Topical Scripture: Psalm 51
On the eleventh hour of the eleventh day of the eleventh month in 1918, an armistice ending hostilities with Germany went into effect. Its result was the eventual end of World War I. As a consequence, “Armistice Day” was observed each November 11. In 1954, following the end of World War II and the Korean conflict, legislation was signed changing this annual observance to Veterans Day.
Whereas Memorial Day honors those who died in the service of our country. Veterans Day honors the veterans of all American wars.
Nearly 2.7 million men and women are currently serving in the military or in the reserves. There are 23.7 million veterans living in America today. Each and every one deserves our gratitude on this day and every day. You were willing to serve and even to die so that we could live free.
On this Veterans Day, it seems especially appropriate that we consider our topic. Our Savior died at Calvary so that each of us could live free from spiritual slavery and guilt. We can celebrate total victory over temptation and sin this morning. We can be completely free from guilt and shame.
Why, then, is guilt such a pervasive problem for Christians? Why is it is hard for us to make peace with our past? Why do we all have secret sins and failures which plague our souls? How can we get a grip on guilt today?
Let’s begin by understanding our spiritual disease. “What’s wrong with me?” our series has asked. The answer is your sin nature, your desire to be your own God. It has affected every part of you. Guilt is the inevitable result.
Here’s the background of Psalm 51. King David had an affair with Bathsheba, the wife of Uriah. She became pregnant. To cover his sin, eventually he had Uriah killed and took the widow as his wife. But God knew what he had done, and sent the prophet Nathan to expose his sin.
In this one event David broke nine of God’s Ten Commandments. He broke in order the tenth, coveting his neighbor’s wife; the seventh, by committing adultery; the eighth by stealing her for himself; the sixth by murdering her husband; the ninth, by lying about his sin; the fifth, by dishonoring his parents; the second, by making an idol of Bathsheba; and the first and third, by shaming God and his name. At least he didn’t break the Sabbath, that we know of.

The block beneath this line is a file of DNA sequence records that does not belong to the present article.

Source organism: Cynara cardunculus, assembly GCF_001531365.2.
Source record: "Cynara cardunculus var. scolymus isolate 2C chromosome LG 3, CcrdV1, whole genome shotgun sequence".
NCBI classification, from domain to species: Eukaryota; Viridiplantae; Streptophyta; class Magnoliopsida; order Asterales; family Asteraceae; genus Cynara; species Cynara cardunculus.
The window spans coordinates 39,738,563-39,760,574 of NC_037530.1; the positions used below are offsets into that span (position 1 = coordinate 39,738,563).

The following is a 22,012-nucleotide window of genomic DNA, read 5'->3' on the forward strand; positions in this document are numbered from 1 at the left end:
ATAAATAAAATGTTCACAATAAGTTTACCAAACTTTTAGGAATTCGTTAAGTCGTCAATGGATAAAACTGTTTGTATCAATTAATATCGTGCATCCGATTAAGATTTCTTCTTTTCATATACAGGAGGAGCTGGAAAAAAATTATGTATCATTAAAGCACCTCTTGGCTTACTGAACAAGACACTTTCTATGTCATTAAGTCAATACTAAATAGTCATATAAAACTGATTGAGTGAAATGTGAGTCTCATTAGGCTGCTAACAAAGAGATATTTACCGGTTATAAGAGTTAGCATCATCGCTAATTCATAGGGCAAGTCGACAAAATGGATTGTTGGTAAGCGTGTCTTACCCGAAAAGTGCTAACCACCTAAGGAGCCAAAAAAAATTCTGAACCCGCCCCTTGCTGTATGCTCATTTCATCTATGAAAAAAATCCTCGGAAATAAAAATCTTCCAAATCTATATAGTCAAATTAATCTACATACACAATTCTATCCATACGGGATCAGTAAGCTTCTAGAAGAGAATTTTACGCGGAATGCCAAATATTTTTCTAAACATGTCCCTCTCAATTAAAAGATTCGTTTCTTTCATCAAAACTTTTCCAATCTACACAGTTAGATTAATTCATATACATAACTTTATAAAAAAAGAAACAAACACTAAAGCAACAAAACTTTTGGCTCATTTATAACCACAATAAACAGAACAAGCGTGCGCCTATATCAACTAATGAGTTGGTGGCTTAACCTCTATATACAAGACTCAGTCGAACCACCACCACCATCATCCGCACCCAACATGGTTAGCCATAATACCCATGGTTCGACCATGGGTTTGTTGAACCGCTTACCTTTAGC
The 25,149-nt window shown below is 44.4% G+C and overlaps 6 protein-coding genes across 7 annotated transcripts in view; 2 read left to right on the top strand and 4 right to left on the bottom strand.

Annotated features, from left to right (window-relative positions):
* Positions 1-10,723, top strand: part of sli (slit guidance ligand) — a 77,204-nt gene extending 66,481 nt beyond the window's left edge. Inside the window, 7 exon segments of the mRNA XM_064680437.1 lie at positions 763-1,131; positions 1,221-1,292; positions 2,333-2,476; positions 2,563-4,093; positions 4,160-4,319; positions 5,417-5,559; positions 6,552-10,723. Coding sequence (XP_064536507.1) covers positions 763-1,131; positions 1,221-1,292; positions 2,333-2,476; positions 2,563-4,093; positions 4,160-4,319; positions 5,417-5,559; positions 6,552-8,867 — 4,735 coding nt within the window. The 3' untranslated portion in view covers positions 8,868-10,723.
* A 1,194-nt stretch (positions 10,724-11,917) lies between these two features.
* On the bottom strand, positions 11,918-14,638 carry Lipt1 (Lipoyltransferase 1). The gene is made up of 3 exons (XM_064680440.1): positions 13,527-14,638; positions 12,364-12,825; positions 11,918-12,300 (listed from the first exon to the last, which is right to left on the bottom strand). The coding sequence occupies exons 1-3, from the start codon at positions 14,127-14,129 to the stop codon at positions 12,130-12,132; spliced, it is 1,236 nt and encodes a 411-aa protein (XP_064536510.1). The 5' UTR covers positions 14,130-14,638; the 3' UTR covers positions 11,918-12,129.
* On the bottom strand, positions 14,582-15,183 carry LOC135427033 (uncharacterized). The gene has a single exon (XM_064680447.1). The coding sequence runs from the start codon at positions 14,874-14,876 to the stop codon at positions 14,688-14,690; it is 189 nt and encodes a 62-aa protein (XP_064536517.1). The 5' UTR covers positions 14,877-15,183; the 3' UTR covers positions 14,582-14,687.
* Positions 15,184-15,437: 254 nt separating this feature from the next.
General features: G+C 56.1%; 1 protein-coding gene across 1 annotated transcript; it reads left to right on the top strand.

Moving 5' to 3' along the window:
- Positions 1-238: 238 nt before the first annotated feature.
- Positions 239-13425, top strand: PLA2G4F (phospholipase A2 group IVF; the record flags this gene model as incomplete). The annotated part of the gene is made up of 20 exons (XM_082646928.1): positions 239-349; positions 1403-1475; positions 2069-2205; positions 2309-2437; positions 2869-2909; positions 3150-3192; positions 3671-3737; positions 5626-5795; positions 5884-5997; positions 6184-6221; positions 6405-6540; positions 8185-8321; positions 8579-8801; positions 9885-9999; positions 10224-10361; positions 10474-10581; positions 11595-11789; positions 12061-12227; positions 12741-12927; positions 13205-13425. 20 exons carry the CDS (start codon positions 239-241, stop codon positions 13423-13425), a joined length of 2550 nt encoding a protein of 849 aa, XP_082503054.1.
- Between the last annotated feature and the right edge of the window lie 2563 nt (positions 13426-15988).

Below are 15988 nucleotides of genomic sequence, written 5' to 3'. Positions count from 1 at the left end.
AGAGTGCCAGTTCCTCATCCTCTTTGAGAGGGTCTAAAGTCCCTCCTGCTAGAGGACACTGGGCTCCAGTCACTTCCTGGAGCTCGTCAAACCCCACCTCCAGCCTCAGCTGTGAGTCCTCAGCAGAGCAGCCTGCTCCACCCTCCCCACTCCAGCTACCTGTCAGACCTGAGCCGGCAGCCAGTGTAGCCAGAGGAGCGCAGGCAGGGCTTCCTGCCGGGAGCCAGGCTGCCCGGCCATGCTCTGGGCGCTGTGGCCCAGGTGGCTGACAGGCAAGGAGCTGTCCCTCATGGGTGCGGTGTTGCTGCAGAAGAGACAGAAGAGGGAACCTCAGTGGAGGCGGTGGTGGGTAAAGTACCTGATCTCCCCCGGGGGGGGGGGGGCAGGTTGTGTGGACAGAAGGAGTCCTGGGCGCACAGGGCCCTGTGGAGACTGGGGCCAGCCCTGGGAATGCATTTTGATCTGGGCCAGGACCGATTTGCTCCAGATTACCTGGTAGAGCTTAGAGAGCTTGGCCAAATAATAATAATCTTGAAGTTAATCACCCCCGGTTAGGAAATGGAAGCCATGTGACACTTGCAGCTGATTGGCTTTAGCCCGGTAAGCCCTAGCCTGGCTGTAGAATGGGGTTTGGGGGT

Why did he do this, knowing how wrong these sins would be? Why do we sin, even when we know that guilt and shame will be the result? “The church is full of hypocrites,” our critics allege. If we are the children of God, why do we still struggle with temptation and sin? Let’s apply some of the facts we’ve learned so far in our series.
First, sin is still real. Verse 5 is clear: “Surely I was sinful at birth, sinful from the time my mother conceived me.” This verse does not mean that babies or fetuses sin; it means that we have all inherited a sin nature, a propensity to sin.
Romans 5:12 says, “Sin entered the world through one man, and death through sin, and in this way death came to all men, because all have sinned.” We have each inherited a tendency toward sin and the guilt it produces.
Even when we become the children of God, sin is still real. Paul admitted that what he wanted to do he did not do, and what he did not want to do, that he did (Romans 7:14-20). An illustration from Roman law may help: when a victim was crucified, he was considered dead in the eyes of the law from the moment he was nailed to the cross. His execution was recorded on the day he was crucified, not on the day his body actually died. It might take hours or even days for him to die physically, but he was already dead legally.
So it is with your salvation–you became the legal “saint” of God at the moment you invited the Spirit into your life, but the sin nature is still real. It won’t leave you forever until you step from this fallen world into God’s perfect paradise.
Second, Satan is still real. He is a roaring lion (1 Peter 5:8), looking for you. You are his enemy. Jesus said in John 8:44 that the devil is a “murderer from the beginning,” and “a liar and the father of lies.” He only left Jesus after his wilderness defeat “until an opportune time” (Luke 4:18). He tempts and deceives every one of us. He is better at tempting than you are at resisting.
He is sly and subtle, never tempting us to do what he knows we will not do. As when lights are dimmed slowly and our eyes adjust to the darkness, so he seeks to lead us by steps from sin to its devastating results. David had no idea that adultery would lead to murder, but Satan did.
As a result, we each think that we are the one person in all of human history who can sin without consequences. No one will know about us; we can do this and be OK.; no one will be hurt. Every person in sin thinks it’s so. But that’s a lie.
Third, free will is still real. God does not remove our freedom when we become Christians. My sons will always be my sons, but they don’t have to act like it. “The devil made me do it” is a cop-out. Our family backgrounds and circumstances are often contributing factors, but the choice is ours. We choose to sin, even know the shame it will produce.
Listen to James 1:14-15: “Each one is tempted when, by his own evil desire, he is dragged away and enticed. Then, after desire has conceived, it gives birth to sin; and sin, when it is full-grown, gives birth to death.”
Why do we sin, even when we know that guilt and shame will result? Because we have a sin nature, and we choose to sin; we are deceived into thinking we can do so without consequence. The results and guilt which come from our sin are disastrous and devastating.
I read once about a terrible work of modern art: a loaded shotgun affixed to a chair. It was to be viewed by sitting in the chair and looking directly into the gun barrel. The gun was set on a timer to fire at an undetermined moment within the next hundred years. And people waited in line to sit and stare into the gun!
Get out of that line, now.
What do we do when we sin?